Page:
The ability of cancer cells to evade apoptosis may permit survival of a recombinant vaccinia lacking antiapoptotic genes in cancer cells compared with normal cells. We have explored the deletion of two vaccinia virus host range/antiapoptosis genes, SPI-1 and SPI-2, for their effects on the viral replication and their ability to induce cell death in infected normal and transformed cells in vitro. Indeed, in three paired normal and transformed cell types, the SPI-1 and SPI-2 gene-deleted virus (vSP) preferentially replicates in transformed cells or p53-null cells when compared with their normal counterparts. This selectivity may be derived from the fact that vSP-infected normal cells died faster than infected cancer cells. A fraction of infected cells died with evidence of necrosis as shown by both flow cytometry and detection of high-mobility group B1 protein released from necrotic cells into the culture supernatant. When administered to animals, vSP retains full ability to replicate in tumor tissues, whereas replication in normal tissues is greatly diminished. In a model of viral pathogenesis, mice treated with vSP survived substantially longer when compared with mice treated with the wild-type virus. The mutant virus vSP displayed significant antitumoral effects in an MC38 s.c. tumor model in both nude (P < 0.001) and immunocompetent mice (P < 0.05). We conclude that this recombinant vaccinia vSP shows promise for oncolytic virus therapy. Given its enhanced tumor selectivity, improved safety profile, and substantial oncolytic effects following systemic delivery in murine models, it should also serve as a useful vector for tumor-directed gene therapy.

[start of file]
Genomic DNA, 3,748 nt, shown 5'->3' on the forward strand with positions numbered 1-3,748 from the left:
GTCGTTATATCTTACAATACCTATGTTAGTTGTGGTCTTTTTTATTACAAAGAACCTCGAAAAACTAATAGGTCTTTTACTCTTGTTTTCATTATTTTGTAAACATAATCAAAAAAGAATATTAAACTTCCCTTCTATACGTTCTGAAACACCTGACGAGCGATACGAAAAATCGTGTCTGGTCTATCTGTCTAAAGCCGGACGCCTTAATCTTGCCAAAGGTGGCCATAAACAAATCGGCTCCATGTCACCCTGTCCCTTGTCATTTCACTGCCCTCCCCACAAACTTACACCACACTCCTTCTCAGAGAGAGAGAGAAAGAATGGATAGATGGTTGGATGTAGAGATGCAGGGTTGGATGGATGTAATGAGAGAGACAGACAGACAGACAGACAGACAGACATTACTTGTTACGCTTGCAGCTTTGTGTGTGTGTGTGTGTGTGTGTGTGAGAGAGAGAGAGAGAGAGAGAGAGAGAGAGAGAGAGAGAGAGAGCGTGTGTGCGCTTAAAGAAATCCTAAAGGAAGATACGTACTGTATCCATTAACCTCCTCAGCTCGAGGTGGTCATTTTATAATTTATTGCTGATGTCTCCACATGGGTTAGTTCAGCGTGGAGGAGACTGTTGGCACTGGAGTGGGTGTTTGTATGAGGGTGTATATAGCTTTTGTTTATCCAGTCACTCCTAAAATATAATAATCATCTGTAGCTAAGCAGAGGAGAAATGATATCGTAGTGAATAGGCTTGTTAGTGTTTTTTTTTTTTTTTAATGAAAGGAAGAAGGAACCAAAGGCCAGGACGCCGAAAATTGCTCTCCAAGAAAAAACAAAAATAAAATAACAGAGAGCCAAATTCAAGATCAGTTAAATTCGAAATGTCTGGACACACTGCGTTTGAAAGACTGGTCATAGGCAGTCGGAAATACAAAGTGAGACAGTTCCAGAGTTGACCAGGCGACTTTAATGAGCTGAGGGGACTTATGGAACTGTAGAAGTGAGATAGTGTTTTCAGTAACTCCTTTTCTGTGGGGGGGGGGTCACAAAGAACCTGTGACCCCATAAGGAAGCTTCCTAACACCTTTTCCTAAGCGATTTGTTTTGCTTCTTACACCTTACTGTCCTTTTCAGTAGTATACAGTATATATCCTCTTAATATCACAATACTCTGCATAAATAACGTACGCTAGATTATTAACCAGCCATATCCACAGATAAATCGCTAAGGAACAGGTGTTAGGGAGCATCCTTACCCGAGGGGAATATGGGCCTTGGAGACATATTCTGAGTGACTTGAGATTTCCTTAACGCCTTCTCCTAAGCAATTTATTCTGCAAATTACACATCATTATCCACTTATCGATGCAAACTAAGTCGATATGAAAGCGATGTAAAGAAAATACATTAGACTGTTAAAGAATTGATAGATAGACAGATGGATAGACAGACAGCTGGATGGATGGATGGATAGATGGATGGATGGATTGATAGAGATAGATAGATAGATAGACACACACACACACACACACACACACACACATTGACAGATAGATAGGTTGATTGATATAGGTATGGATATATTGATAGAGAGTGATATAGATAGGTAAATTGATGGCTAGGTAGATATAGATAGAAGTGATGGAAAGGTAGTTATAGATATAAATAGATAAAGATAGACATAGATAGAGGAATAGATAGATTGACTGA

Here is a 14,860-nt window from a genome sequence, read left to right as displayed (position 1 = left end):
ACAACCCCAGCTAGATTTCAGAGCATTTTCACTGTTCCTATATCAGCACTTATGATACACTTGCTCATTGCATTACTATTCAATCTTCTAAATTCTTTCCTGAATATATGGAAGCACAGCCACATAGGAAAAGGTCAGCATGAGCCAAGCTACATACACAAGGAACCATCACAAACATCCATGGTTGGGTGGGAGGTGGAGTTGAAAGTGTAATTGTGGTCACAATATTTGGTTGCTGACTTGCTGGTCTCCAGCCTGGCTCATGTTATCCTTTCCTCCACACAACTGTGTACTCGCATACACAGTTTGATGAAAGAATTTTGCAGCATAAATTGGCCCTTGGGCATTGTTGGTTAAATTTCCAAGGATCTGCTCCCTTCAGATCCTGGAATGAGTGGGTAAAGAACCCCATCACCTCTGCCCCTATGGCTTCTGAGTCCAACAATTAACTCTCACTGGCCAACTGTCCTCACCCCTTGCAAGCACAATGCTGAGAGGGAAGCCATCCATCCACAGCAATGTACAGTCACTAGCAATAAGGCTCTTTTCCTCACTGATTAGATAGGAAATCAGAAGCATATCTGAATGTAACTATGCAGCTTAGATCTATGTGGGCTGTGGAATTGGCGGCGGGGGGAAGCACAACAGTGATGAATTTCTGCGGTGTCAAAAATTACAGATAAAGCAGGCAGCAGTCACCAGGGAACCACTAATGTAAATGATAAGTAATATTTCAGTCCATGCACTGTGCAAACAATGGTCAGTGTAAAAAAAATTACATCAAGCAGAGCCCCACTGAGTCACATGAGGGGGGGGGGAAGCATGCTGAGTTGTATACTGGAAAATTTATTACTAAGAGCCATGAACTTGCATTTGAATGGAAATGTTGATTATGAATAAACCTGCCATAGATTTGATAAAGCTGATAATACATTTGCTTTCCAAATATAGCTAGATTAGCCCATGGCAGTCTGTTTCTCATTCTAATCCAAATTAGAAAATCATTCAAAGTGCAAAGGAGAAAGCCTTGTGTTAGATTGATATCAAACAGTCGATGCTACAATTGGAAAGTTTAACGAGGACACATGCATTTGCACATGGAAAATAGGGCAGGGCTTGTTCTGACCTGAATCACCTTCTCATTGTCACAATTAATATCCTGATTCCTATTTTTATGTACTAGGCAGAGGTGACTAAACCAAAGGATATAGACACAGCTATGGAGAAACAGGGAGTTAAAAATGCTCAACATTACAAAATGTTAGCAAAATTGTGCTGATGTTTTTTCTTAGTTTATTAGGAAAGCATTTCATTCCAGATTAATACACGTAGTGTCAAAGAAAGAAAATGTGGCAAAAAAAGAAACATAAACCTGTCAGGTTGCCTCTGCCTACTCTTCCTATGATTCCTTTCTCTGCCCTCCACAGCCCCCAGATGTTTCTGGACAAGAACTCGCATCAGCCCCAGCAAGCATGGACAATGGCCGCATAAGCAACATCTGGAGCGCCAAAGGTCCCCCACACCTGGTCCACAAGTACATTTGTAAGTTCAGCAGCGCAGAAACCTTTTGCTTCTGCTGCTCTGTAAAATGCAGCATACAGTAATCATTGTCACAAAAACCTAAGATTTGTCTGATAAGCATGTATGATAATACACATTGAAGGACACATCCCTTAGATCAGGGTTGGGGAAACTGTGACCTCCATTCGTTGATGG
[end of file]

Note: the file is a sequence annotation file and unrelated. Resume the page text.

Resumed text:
ASJC Scopus subject areas
- Cancer Research